“I realized that the biggest market for this music would be American women who, for some strange reason, had adopted belly dancing as a feminine celebration of the female spirit,” Copeland said before a performance at the Saenger Theater. from Mobile. “I found this very intriguing.”

Copeland’s mindset has always been international and idiosyncratic, so those who read his book are unlikely to be surprised when they get to the chapters of belly dance. “Two Steps Forward” covers many fields, from music publishing and cinematic forays to a songwriter retreat at Copeland Castle in France.

There is no index in the book, alas, but many celebrities appear in the text: Bruce Springsteen, Debbie Harry, Jello Biafra, Johnny Rotten, Prince, Belinda Carlisle, Keith Urban, Karen Carpenter, David Gilmour, John Cale, Susanna Hoffs, Peter Gabriel, Bryan Adams, Lou Reed, Jerry Garcia … the list goes on and on.

One name of particular interest to readers in Alabama is Courteney Cox, a native of Birmingham who turns out to be Copeland’s cousin-in-law.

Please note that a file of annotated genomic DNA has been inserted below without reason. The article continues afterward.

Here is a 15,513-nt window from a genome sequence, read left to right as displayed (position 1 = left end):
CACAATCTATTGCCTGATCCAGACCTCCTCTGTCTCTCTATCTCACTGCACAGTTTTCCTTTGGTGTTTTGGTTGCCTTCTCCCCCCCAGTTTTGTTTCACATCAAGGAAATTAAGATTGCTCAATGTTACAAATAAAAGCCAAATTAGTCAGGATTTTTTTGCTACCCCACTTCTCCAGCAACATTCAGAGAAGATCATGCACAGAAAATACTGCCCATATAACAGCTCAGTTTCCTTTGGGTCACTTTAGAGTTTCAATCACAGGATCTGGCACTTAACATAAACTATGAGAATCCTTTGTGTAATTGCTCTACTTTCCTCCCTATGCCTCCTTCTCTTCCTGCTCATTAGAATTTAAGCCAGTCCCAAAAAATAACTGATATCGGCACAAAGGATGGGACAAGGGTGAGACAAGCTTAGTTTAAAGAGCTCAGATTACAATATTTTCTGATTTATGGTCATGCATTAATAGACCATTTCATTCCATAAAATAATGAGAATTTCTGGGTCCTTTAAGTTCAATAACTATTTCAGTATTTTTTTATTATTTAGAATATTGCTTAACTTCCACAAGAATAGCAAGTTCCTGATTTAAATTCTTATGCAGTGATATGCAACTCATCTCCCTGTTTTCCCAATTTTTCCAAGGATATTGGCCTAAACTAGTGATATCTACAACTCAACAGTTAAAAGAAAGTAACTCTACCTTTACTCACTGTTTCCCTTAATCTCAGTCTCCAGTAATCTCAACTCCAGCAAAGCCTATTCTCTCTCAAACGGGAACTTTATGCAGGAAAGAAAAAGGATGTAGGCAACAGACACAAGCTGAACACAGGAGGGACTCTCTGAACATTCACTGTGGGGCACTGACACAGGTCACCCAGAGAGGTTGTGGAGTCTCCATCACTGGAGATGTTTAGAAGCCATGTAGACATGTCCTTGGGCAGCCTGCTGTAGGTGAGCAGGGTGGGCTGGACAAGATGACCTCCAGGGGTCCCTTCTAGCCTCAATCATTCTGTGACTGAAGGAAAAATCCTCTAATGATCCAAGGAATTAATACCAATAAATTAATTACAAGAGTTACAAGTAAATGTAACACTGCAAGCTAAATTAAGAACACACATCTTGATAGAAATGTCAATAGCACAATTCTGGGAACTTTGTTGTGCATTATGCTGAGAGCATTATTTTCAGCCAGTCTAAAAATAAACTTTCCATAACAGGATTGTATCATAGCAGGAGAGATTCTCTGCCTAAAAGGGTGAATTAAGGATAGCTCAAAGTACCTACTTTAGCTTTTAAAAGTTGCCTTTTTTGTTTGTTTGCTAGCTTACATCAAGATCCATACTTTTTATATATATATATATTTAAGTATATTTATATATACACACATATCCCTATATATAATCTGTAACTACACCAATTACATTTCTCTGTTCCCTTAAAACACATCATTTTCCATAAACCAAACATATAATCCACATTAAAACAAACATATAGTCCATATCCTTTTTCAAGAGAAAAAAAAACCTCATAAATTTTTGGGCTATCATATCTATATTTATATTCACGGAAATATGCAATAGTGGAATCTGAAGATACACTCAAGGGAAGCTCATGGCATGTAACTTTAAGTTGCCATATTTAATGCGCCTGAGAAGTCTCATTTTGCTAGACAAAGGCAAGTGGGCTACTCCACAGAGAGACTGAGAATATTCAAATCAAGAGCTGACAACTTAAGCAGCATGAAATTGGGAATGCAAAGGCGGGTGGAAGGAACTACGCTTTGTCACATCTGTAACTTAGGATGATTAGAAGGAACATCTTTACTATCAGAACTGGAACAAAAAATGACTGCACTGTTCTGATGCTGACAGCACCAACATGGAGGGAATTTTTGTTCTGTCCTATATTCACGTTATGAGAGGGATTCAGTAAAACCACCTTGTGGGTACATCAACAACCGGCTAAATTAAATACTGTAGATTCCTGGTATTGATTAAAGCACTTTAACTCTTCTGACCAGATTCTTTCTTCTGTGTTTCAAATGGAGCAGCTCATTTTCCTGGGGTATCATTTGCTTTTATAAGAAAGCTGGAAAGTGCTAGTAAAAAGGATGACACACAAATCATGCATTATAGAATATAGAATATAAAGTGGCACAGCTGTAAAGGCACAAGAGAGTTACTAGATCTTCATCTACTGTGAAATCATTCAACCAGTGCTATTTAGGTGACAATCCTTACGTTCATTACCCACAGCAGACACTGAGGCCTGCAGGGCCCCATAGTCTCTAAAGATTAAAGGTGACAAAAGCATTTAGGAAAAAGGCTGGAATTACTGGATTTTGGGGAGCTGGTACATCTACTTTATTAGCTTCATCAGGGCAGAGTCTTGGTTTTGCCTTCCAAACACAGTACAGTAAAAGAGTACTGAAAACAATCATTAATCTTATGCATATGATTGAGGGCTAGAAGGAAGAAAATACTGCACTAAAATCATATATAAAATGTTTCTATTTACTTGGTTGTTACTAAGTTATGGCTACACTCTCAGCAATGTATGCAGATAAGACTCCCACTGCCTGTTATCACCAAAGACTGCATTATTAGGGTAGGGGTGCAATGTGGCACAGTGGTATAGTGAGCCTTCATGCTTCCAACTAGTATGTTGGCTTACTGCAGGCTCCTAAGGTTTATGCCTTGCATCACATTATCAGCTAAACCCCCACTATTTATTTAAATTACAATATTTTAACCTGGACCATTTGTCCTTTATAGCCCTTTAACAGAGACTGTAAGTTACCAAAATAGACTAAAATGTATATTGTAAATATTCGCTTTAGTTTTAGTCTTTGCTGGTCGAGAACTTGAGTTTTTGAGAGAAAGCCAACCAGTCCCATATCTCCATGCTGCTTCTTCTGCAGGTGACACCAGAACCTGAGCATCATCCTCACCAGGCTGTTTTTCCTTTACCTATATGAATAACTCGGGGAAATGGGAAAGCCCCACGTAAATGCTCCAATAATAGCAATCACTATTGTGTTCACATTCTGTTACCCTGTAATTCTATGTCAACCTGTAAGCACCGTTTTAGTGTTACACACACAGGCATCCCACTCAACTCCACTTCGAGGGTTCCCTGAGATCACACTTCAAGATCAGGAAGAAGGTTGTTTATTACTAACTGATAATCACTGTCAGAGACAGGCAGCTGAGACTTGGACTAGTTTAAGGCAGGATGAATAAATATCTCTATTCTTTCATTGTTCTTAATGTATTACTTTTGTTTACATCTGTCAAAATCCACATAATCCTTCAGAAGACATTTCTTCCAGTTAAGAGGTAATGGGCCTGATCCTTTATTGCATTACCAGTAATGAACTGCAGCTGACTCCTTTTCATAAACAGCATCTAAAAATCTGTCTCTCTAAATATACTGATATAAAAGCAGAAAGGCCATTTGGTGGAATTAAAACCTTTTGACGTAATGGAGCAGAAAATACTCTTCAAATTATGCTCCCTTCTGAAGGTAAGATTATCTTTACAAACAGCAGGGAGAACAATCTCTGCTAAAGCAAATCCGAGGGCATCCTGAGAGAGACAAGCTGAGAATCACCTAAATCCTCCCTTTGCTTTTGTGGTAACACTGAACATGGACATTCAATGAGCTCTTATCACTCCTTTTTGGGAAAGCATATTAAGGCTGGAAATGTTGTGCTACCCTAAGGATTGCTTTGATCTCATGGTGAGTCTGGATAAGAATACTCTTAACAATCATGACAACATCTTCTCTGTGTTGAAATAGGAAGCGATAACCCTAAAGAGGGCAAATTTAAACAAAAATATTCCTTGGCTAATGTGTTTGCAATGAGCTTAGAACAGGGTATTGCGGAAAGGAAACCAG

“During family conversations, Courteney told me that she was hoping to be a model, so I volunteered to help her get started with some contacts I had at Ford Modeling Agency in New York,” writes Copeland. “At the Ford dealership they were worried about her size, but they said they would put her in the teenage division and see what they could find. I rewarded them with tickets to an upcoming Police concert. Ford had a variety of jobs, including the famous dance video with Bruce Springsteen, and Courteney later accepted a receptionist position for (my brother) Ian’s booking agency, the FBI. …

“Eventually, Courteney was hired by one of the big Los Angeles movie companies,” Copeland continues. “From there, of course, she became one of the stars of ‘Friends’ and she became very famous. Years later, when my brother Ian died of cancer, Courteney was there to help with the huge hospital bills. It’s always nice to see when a big star is there to help someone who has helped them rise through the ranks. “

Countless people urged him to write a book, Copeland says, but he never had the time or motivation until he was locked up during the coronavirus pandemic. Her goal was to write something autobiographical and motivational, inspiring others to achieve success.

“Fortunately, I had a lot of moments that were really interesting,” Copeland says. “Do I want to entertain? Yes. But if people read the book and take away something from it that they can apply to their own lives, then it has done its job.